IFFI 2016: The Must Watch's Part 2

By: Amit Agarwal

The 47th International Film Festival of India (IFFI) - IFFI 2016 gets ready to kick-off with a varied genre of close to 200 films from 88 countries across the world, here is the writer's list of 12 not-to-be-missed films

5. Barakah Meets Barakah (Saudi Arabia)
Mahmoud Sabbagh directs, what is being touted as the, first romantic comedy from Saudi Arabia. Barakah, a laid-back 20-something Jeddah municipal law enforcement officer from a humble background, meets Bibi, a rebellious beauty and Instagram star from a wealthy family. As the two start knowing each other better and fall in love, the comical situations that follow also provide an insight into a system where traditions and laws clash with modern principles.

Critics say the film is fascinating as ethnography.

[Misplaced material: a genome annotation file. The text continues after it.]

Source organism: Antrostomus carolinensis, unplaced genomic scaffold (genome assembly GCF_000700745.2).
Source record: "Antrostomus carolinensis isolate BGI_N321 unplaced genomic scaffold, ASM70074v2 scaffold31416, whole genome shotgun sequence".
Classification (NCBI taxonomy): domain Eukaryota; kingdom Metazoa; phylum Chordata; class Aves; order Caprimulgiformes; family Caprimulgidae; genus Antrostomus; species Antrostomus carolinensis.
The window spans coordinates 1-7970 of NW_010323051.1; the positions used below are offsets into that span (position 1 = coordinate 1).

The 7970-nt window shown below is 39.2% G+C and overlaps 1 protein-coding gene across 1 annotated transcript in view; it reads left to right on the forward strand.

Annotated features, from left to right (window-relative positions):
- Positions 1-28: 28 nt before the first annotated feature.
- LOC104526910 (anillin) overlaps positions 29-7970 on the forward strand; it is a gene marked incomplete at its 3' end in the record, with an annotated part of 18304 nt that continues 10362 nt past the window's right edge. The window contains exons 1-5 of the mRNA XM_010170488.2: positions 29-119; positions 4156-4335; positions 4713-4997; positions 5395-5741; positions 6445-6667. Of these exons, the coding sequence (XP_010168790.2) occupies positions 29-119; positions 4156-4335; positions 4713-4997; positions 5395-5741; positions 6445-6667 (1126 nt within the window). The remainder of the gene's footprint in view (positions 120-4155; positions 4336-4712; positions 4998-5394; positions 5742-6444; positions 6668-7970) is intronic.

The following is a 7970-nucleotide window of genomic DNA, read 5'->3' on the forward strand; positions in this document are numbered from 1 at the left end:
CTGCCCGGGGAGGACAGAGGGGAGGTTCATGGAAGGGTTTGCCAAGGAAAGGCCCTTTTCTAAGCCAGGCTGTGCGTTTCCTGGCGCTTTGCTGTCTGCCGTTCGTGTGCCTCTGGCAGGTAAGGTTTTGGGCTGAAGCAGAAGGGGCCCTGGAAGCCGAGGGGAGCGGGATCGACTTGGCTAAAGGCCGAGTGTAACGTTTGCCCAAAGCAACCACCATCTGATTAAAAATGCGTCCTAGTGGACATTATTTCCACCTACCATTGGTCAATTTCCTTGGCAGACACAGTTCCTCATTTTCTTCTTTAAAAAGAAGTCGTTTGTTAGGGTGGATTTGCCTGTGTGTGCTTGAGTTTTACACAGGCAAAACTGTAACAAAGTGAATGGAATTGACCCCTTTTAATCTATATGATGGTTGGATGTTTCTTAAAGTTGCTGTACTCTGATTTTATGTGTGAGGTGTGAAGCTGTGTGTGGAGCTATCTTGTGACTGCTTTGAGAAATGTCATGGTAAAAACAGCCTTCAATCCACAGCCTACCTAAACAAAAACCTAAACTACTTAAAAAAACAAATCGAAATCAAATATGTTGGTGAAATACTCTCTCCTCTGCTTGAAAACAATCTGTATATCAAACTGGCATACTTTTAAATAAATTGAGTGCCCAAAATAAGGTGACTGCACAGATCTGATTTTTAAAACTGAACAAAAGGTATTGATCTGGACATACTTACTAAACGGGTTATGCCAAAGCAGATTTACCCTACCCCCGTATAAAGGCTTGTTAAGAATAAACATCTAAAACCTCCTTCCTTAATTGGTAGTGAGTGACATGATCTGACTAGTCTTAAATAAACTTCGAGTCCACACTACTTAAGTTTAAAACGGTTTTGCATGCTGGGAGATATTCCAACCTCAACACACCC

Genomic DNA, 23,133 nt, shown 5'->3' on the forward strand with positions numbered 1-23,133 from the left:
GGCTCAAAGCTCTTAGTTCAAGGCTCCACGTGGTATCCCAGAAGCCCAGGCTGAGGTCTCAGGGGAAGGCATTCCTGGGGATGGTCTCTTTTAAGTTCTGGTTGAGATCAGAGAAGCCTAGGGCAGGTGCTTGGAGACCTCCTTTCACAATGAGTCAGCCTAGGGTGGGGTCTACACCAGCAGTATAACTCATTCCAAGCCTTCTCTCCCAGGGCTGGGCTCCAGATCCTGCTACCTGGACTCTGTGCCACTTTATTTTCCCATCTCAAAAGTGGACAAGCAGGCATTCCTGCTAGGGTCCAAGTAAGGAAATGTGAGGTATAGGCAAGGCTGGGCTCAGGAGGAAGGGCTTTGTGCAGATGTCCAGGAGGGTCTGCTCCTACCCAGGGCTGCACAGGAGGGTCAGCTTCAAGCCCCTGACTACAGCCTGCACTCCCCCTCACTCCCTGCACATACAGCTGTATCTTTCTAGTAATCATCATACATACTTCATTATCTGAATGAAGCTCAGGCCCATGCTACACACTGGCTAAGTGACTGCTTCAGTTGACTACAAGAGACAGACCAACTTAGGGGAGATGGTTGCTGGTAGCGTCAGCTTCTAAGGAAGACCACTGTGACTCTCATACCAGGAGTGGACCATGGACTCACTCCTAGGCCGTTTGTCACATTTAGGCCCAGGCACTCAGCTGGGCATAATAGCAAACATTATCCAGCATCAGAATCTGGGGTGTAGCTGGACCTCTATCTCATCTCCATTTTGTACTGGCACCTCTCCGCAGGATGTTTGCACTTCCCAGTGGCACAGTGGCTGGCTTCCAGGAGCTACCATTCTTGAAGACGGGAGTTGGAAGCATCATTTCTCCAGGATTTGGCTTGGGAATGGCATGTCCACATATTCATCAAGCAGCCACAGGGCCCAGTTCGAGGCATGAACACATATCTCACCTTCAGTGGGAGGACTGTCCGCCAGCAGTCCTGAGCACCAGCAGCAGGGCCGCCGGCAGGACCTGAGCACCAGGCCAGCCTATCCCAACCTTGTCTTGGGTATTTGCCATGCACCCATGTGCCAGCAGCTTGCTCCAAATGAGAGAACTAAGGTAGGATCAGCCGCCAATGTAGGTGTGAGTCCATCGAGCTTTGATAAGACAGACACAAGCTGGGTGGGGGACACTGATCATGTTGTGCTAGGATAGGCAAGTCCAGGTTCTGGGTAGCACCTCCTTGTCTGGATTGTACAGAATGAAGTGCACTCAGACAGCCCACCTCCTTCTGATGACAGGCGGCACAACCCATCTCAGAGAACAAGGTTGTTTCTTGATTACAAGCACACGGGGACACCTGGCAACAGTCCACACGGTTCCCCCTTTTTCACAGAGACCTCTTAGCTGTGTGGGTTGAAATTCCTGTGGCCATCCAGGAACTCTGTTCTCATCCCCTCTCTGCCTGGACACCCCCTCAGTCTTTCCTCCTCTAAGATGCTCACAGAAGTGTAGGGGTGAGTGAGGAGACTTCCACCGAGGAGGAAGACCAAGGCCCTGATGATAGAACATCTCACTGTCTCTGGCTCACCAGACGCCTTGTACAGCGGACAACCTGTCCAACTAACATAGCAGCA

6. The Age of Shadows (South Korea)
South Korea’s official entry for the 2017 Oscars will bring down the curtain on IFFI. Director Kim-Jee Woon’s epic, set in the 1930s, is said to be loosely based on ‘an explosive footnote’ in the history of Japanese-Korean relations. 

Critics laud it for its labyrinthine story emerging from a single incident and describes it as a magical beanstalk. Produced by Warner Bros., The Age of Shadows is the studio’s first Korean-language film.

7. Afterimage (Poland)
Cine-astes feel no film other than Polish auteur Andrzej Wajda’s final film based on the life of avant-garde painter Wladyslaw Strzeminski could open IFFI better; though the film got mixed reviews from the festival circuit worldwide, it bears the signature Wajda stamp.

Set in the dark days of Soviet communist rule, the film is much more than a biography of a painter.

8. Wolf and Sheep (Afghanistan)
Shahrbanoo Sadat's debut feature has won the Art Cinema Prize at Cannes. Wolf and Sheep is a slice-of-life drama that portrays Afghan society through shepherd children’s eyes. A community in a small village in rural Afghanistan has its own beliefs, traditions and stories. It believes in the existence of a certain Kashmir Wolf, who walks on two legs and is the enemy of the rich and the cruel.

Critics say that the film mixes naturalistic, ethnographic images with an appealing thread of folkloric magical realism.